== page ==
Hurricane Matthew: Thousands displaced in Haiti
The most powerful Caribbean hurricane in nearly a decade has left thousands of people displaced in Haiti, with rescuers struggling to reach the worst-hit areas.
Hurricane Matthew is said to have devastated parts of the country, where at least two people have died.
The storm has now moved off the north-eastern coast of Cuba towards Florida, where warnings are in place.
South Carolina is to start evacuating more than a million people.
Matthew, now a category three hurricane, is predicted to hit the US east coast later in the week.
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The hurricane also hit Cuba, but early reports suggested it is impact was not as hard as in Haiti, where there were winds of 230km/h (145mph), heavy rain and dangerous storm surges.
At least 10,000 people were in shelters and there were reports of overcrowded hospitals suffering shortages of fresh water, Mourad Wahba, the UN special representative for Haiti, said.
The storm knocked down communications and blocked roads, hampering emergency efforts.
The collapse of a bridge cut off the only link between the capital, Port-au-Prince, and the southern part of the country, and officials admitted it would be difficult to reach the region.
Laura Sewel, an aid worker with Care Haiti, said: "The mobile network has also gone down. So what this means for us is that we're out of contact with our staff right now which is quite difficult and the bridge going down means it will be harder to move materials."
In the port town of Les Cayes, the situation was "catastrophic", with streets flooded and many houses without roofs, deputy mayor Marie Claudette Regis Delerme said. She herself had to flee a meeting when a gust ripped off the building's roof.
Images showed people walking in shoulder-high water, with relief workers saying that other coastal communities were also under water, including Les Anglais.
Fonie Pierre, director of Catholic Relief Services for Les Cayes, told AP: "Many people are now asking for help, but it's too late because there is no way to go evacuate them."
Heifer International, a non-profit organisation, said farmland and businesses caught in Matthew's path had been devastated.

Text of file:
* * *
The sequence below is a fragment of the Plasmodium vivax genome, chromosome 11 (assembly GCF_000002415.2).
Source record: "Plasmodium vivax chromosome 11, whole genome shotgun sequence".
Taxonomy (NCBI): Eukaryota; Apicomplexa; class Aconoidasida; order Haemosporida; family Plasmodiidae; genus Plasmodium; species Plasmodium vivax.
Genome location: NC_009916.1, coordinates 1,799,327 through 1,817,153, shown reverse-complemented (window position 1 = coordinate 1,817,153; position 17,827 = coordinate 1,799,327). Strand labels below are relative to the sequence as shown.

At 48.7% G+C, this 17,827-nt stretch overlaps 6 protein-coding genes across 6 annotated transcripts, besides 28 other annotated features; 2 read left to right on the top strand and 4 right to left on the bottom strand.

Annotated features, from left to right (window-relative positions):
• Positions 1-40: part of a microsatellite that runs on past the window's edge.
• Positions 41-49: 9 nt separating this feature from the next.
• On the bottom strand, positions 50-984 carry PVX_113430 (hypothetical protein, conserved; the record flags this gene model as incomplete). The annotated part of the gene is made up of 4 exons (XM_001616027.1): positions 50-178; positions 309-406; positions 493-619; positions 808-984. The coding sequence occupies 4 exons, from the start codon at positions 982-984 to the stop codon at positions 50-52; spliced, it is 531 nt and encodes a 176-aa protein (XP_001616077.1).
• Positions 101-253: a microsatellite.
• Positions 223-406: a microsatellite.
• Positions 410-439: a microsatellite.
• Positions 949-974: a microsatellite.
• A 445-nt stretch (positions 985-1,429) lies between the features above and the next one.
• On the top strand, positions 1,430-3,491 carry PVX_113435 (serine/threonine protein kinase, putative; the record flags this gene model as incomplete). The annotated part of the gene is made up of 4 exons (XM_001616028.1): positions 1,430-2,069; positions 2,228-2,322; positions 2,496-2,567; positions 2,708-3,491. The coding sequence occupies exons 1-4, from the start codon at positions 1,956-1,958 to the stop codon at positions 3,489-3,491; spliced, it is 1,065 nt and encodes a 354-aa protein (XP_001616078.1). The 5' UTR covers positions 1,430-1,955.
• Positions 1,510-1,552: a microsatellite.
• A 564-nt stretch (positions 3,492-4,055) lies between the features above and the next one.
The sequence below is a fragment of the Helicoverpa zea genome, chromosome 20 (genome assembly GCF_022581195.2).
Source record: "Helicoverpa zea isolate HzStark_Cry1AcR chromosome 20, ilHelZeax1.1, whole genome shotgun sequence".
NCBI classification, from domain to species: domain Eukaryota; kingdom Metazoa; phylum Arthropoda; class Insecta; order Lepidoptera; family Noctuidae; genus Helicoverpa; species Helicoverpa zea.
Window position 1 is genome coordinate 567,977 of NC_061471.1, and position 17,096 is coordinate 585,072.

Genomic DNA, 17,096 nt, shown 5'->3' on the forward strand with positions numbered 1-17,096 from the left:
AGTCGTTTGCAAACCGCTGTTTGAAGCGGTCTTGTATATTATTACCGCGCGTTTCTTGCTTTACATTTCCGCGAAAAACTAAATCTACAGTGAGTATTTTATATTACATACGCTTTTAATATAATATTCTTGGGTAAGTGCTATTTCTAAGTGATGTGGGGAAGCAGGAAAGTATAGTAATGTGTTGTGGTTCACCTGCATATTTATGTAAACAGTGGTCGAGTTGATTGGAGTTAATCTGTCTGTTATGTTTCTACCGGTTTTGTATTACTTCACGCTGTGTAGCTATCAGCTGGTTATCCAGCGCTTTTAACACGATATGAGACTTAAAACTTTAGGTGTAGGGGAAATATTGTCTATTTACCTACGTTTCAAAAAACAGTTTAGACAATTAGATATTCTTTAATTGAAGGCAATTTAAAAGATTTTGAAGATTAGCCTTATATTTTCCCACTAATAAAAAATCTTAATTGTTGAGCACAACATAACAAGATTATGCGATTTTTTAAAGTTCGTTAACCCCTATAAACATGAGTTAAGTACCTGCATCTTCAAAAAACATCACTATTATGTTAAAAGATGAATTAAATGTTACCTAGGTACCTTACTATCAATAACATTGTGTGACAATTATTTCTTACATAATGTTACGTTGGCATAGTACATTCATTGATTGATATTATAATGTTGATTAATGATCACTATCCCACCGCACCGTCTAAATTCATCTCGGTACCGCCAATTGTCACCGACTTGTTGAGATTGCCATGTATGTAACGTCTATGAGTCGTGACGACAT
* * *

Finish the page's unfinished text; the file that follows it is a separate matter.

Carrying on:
Haiti is one of the world's poorest countries, with many residents living in flimsy housing in flood-prone areas.
The UN said the country was facing the "largest humanitarian event" since a huge earthquake in 2010.
More than four million children could be exposed to hurricane damage, Unicef said, warning of the spread of waterborne disease.
Interim President Jocelerme Privert said earlier that some people at sea or who had not "respected alerts" had died, but he gave no more details.
In the neighbouring Dominican Republic, at least four people were killed by collapsing walls and mudslides.
A hurricane alert was in place for five provinces of Cuba, with residents moved from low-lying areas. There were no immediate reports of serious damage.
Matthew is likely to remain a powerful hurricane until at least Thursday night as it sweeps through the Bahamas towards Florida and the Atlantic coast of the southern US, the National Hurricane Center said.
South-eastern Florida was under hurricane and tropical storm warnings, and South Carolina Governor Nikki Haley declared a state of emergency.
Hurricane Matthew is the region's most powerful since Felix in 2007.
Category one: sustained winds of 74-95mph (119-153 km/h); some damage and power cuts
Category two: winds of 96-110mph (154-177 km/h); extensive damage
Category three: winds of 111-129mph (178-208 km/h); well-built homes suffer major damage
Category four: winds of 130-156mph (209-251 km/h); severe damage to well-built homes, most trees snapped or uprooted
Category five: winds of 157 mph (252 km/h) or higher; high percentage of homes destroyed, area uninhabitable for weeks or months
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